Inspired by 'Salesman'
A staged reading of "Before Vinson," a play by Michael O'Day that is a companion piece to Arthur Miller's "Death of a Salesman," will be held on Saturday at 7:30 p.m. at LTV Studios in Wainscott.
Set in 1949, "Before Vinson" focuses on Bernard, who in Miller's play is the son of Willy Loman's friend Charley. In contrast to Willy's sons, Bernard was a studious young man who grew up to be a successful attorney. In the play, he is about to argue his first case before the Supreme Court.
Mr. O'Day remembers seeing the 1985 Dustin Hoffman telecast and relating to the "nerdy" character of Bernard, who was mocked by Willy throughout the play. "I've wondered about Bernard's corner of the world ever since," he said in a statement.
The production is produced by Josh Gladstone and stars Erik Ransom, Ariana Johns, Scott Brieden, and Mr. Gladstone. Tickets are $15 in advance, $20 at the door.
A directed reading of Edward Albee's play "Seascape," produced by Josh Gladstone and directed by Paul Hecht, will take place at the Montauk Library on Wednesday at 5:30 p.m.
Winner of the 1975 Pulitzer Prize for Drama, the play opens on a beach, where an older couple, Nancy and Charlie, are discussing their concerns about retiring, when another couple appears.Leslie and Sarah are two oversized lizards who no longer feel at home in the sea. "Seascape" focuses on the dynamic of interpersonal communications while including elements of comedy, fantasy, satire, and absurdism.
The cast features Gerard Doyle as Charlie, Susan Stout as Nancy, John Kroft as Leslie, and Quinn Jackson as Sarah.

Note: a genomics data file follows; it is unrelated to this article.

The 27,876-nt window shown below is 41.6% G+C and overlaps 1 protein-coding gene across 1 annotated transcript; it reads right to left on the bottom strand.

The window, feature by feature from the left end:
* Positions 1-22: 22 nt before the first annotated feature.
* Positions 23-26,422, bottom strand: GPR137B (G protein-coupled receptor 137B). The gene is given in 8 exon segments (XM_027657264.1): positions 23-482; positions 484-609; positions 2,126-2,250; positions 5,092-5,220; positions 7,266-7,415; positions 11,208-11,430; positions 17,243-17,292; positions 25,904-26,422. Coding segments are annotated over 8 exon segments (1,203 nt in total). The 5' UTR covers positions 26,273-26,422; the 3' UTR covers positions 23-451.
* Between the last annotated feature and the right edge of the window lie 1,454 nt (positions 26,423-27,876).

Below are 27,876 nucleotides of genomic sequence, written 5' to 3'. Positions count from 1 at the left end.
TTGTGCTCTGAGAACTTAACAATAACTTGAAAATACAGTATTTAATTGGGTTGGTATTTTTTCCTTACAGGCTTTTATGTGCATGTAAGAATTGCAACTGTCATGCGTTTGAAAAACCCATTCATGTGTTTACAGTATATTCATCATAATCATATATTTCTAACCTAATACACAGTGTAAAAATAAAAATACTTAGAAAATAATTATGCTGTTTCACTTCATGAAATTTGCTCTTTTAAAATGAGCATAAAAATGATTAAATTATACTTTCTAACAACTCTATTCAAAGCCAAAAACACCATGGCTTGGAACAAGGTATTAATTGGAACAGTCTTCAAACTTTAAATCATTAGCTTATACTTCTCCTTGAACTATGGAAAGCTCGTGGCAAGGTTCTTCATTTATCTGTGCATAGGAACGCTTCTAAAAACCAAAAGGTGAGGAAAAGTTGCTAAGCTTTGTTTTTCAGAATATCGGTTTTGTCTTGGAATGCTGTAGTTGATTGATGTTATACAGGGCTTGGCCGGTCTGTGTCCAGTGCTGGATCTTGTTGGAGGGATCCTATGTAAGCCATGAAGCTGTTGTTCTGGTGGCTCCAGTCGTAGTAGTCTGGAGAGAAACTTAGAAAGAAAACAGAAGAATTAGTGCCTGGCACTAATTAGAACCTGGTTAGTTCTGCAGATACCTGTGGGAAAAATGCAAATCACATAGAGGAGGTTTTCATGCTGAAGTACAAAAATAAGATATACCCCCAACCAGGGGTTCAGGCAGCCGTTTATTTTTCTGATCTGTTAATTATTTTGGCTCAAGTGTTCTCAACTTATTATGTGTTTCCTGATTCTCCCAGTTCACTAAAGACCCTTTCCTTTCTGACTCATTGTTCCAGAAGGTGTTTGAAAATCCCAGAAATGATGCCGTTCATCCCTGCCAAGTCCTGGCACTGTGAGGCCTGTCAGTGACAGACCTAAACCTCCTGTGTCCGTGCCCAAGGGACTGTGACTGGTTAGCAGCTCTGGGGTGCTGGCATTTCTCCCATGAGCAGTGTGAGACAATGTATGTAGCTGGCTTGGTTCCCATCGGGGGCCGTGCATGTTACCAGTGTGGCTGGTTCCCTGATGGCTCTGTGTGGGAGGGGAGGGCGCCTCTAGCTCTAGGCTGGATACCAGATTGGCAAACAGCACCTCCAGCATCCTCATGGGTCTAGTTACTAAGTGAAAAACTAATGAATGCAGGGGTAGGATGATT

"Winter Kills," a 1979 black comedy thriller directed and written by William Reichert, will be shown in a new 35-millimeter print, among the first struck in over 40 years, starting Friday at the Sag Harbor Cinema.
A thinly veiled take on the assassination of John F. Kennedy, the film, based on a 1974 novel by Richard Condon, stars a young Jeff Bridges as the scion of a wealthy family who tries to unravel the conspiracy behind the murder of his older brother, a U.S. president.
The film was acclaimed by critics from The New Yorker and The New York Times, but it was dumped by its distributor and failed at the box office.
Wendy Keyes, a cinema board member and a friend of the director, will introduce Sunday's screening at 6 p.m.
Bay Street Theater in Sag Harbor has announced a slate of fall classes that will begin on Saturday morning at 10 with "Annie Jr.," a class for ages 7 and up, including adults, based on the comic strip and adapted from the Tony Award-winning musical. The seven-week workshop, priced at $300, will culminate with a performance on Oct. 30.
Other offerings include a stress-relief workshop for ages 14 and up, a clown class for those 18 and older, and extended workshops for adults in stand-up, touch dancing, voiceover, and auditioning for the camera.
Complete details and registration are through the theater's website.
The fourth annual Black Film Festival, an ongoing program of the Bridgehampton Child Care and Recreational Center, will return to the center on Saturday at 6 p.m. with "Footprints of an Angel," a film written and co-produced by Tramar Pettaway, a Southampton native with family ties to East Hampton.
The film centers on Claudette, a woman who has been diagnosed with a terminal illness but continues to be a rock of support for her son and other family members and friends. The idea came to Mr. Pettaway when he was alone with his mother in the I.C.U.
Admission is $15; a reception will follow the screening.
The Renaissance String Quartet will be at the Perlman Music Program's Clark Arts Center on Shelter Island on Sunday at 2:30 p.m. for a Stires-Stark Alumni Recital.
Based in New York City, the group was founded in 2021 by Randall Goosby and Jeremiah Blacklow, violinists, Jameel Martin, a violist, and Daniel Hass, a cellist. The musicians met in 2012 while studying together at the Perlman Music Program.
Tickets are $35.